If the price falls below the AVC, the firm shuts down (temporarily) as the firm will only lose it’s fixed costs if it shuts down. Producing at a price below the AVC would cause the firm to lose more than their fixed costs. If the price equals the minimum of the AVC, the firm will produce that quantity; it is the lowest quantity the firm would produce. As a result, the firm’s supply curve is the MC curve above the AVC.
Note: This is true for all firms. The supply curve for all firms is the MC above the AVC.
Perfect competition total revenue and total cost: Profit maximizing firms produce where MR=MC. An alternative way to find the profit maximizing quantity is to look at a firm’s total cost and total revenue. A perfectly competitive firm’s total revenue curve rises at a constant rate (it is an upward sloping straight line). That is because the marginal revenue is equal to the price and does not change. When you graph total cost and total revenue on the same graph, you can also find the profit maximizing quantity by finding the quantity where the total revenue is farthest above the total cost. In the graph above, Qf would be the profit maximizing quantity. Q1 and Q2 both result in an economic loss.
Market long-run supply curve: The market supply curve is actually a short-run supply curve. That is because in the short run, the market can produce more at high prices and less at low prices. The long-run supply curve is a perfectly elastic (horizontal) curve at the bottom of the firm’s ATC. That is because the market price will always return to the bottom of the ATC in the long run. If there is an increase in demand, the price will increase and create short-term profits. Those profits will cause firms to enter the market increasing the market quantity even more, but decreasing the price back to the long-run price. If there is a decrease in demand, the price will fall and create short-term losses. Those losses will cause firms to exit the market decreasing the quantity more and returning the market price back to the bottom of the ATC. As a result, in the long-run the market can produce any quantity at the long-run price.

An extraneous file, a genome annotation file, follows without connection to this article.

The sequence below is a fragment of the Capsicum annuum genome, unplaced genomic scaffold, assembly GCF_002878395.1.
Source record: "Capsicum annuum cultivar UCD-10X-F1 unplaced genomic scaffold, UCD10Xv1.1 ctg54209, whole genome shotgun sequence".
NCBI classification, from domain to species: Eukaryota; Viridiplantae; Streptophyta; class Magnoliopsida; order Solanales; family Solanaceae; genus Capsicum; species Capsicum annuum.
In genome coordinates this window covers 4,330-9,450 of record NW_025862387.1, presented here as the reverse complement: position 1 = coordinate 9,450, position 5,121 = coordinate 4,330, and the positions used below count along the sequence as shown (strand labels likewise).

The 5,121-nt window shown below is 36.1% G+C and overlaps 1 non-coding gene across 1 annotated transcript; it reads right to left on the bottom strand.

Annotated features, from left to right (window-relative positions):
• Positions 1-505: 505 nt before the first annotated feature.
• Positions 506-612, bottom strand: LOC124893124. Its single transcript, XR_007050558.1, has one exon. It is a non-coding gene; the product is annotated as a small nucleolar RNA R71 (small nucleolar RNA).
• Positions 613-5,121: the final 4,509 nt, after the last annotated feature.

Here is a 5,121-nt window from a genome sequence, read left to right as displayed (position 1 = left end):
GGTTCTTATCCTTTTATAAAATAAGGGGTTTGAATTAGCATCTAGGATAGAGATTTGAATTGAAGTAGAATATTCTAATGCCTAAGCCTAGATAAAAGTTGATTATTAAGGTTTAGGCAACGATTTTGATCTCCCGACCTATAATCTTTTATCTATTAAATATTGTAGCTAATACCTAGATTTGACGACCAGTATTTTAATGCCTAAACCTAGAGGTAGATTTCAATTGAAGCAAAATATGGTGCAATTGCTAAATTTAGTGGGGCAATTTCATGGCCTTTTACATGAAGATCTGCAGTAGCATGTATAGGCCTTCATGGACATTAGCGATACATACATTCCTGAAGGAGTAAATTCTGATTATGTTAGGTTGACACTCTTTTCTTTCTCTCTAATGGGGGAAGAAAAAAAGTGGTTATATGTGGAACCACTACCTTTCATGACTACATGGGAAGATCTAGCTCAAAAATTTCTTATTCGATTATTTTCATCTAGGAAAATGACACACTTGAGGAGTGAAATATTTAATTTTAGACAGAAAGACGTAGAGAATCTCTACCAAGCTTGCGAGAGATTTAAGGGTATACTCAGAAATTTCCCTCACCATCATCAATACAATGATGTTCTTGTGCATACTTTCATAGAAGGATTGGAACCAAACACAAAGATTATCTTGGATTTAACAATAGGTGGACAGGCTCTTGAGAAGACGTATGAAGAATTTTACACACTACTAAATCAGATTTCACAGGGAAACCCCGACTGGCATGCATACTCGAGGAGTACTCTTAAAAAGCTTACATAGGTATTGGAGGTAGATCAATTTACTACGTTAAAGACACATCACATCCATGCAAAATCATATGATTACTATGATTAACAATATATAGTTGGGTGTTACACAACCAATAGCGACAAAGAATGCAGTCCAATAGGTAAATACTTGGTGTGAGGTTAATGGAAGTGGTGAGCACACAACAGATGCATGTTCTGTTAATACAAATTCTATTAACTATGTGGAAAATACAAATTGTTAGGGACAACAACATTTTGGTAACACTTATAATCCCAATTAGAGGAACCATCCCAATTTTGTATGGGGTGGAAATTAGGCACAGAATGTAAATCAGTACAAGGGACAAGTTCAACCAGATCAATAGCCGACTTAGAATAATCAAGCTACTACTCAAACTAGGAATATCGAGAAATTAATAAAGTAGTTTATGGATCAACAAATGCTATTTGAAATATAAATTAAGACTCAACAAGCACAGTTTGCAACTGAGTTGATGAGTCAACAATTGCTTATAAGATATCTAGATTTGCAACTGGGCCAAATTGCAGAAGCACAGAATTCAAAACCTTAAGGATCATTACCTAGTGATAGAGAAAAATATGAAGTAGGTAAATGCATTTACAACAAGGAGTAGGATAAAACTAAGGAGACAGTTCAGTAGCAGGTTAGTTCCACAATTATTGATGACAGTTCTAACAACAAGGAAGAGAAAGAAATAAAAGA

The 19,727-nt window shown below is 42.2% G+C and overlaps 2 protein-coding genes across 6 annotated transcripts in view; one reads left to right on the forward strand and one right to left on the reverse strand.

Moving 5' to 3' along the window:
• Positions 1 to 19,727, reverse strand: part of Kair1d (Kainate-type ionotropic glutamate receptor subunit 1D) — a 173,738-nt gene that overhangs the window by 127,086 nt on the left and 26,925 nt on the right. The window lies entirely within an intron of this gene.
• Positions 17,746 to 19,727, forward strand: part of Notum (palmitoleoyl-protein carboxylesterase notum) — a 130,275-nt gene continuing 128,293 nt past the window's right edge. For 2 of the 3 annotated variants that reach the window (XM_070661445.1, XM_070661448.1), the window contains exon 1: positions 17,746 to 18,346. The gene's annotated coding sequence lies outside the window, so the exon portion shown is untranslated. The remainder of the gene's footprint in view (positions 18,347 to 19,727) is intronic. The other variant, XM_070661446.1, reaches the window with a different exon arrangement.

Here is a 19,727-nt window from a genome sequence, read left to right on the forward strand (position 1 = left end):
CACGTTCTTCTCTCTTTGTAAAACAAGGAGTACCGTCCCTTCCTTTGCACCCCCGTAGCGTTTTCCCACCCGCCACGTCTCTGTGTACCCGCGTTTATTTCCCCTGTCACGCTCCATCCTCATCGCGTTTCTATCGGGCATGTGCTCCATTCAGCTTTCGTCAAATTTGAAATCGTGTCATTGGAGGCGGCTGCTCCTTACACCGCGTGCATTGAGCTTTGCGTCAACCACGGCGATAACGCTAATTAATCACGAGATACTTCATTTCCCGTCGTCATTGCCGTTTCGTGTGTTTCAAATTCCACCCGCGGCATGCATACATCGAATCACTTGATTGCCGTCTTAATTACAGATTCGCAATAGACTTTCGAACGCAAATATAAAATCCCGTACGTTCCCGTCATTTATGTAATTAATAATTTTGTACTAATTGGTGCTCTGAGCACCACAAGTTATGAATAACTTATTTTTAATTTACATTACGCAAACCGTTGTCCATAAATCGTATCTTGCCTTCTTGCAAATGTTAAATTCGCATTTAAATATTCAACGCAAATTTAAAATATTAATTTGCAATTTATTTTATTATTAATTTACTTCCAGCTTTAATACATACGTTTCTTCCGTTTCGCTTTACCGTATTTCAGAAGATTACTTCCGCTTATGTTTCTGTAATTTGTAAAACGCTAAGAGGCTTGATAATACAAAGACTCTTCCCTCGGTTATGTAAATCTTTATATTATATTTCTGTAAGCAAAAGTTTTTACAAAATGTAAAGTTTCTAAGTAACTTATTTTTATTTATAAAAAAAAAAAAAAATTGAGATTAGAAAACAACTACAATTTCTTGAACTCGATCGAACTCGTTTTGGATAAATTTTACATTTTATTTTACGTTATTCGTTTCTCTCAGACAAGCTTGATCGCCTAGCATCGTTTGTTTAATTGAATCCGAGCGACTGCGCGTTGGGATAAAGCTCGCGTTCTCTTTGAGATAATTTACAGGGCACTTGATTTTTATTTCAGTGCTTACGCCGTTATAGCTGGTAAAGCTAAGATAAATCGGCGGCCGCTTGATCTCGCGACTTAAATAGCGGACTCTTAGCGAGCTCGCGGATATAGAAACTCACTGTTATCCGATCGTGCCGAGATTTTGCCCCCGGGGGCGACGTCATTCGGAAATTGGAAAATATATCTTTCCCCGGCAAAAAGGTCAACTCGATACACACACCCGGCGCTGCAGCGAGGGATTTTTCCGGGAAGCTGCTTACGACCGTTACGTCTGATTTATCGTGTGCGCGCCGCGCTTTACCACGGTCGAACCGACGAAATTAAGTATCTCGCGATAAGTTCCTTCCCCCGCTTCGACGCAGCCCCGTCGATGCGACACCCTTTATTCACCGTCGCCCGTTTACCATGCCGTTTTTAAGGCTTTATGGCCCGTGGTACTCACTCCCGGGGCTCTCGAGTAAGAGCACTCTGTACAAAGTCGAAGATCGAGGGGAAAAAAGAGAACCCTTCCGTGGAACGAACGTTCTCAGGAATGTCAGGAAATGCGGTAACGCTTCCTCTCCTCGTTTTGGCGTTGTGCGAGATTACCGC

Increasing Cost Industry: Generally questions regarding perfectly competitive firms will be about constant cost industries. Those are industries where the firm’s cost curves do not shift based on the equilibrium output in the market.
You could see a question or two (on the AP Micro Exam) about an increasing cost industry. That would be a product where an increase in the market equilibrium quantity would cause an increase in costs for the individual firm. So an increase in Qe would cause the ATC and MC to shift upward for the firm.
Increasing cost industries occur because the long run average total cost curve for the industry as a whole is upward sloping. Precious metals are an example increasing cost industry because as more gold and silver is produced (through mining) the cost of producing more constantly increases; as gold and silver become more and more difficult and costly to mine.
A decreasing cost industry is just the opposite. Cost curves will shift downward as industry output increases. This is as a result of the industry’s long-run average total cost curve sloping downward. These industries capture economies of scale. Microchips are an example of a product in a decreasing cost industry. The more that are produced, the cheaper production typically gets.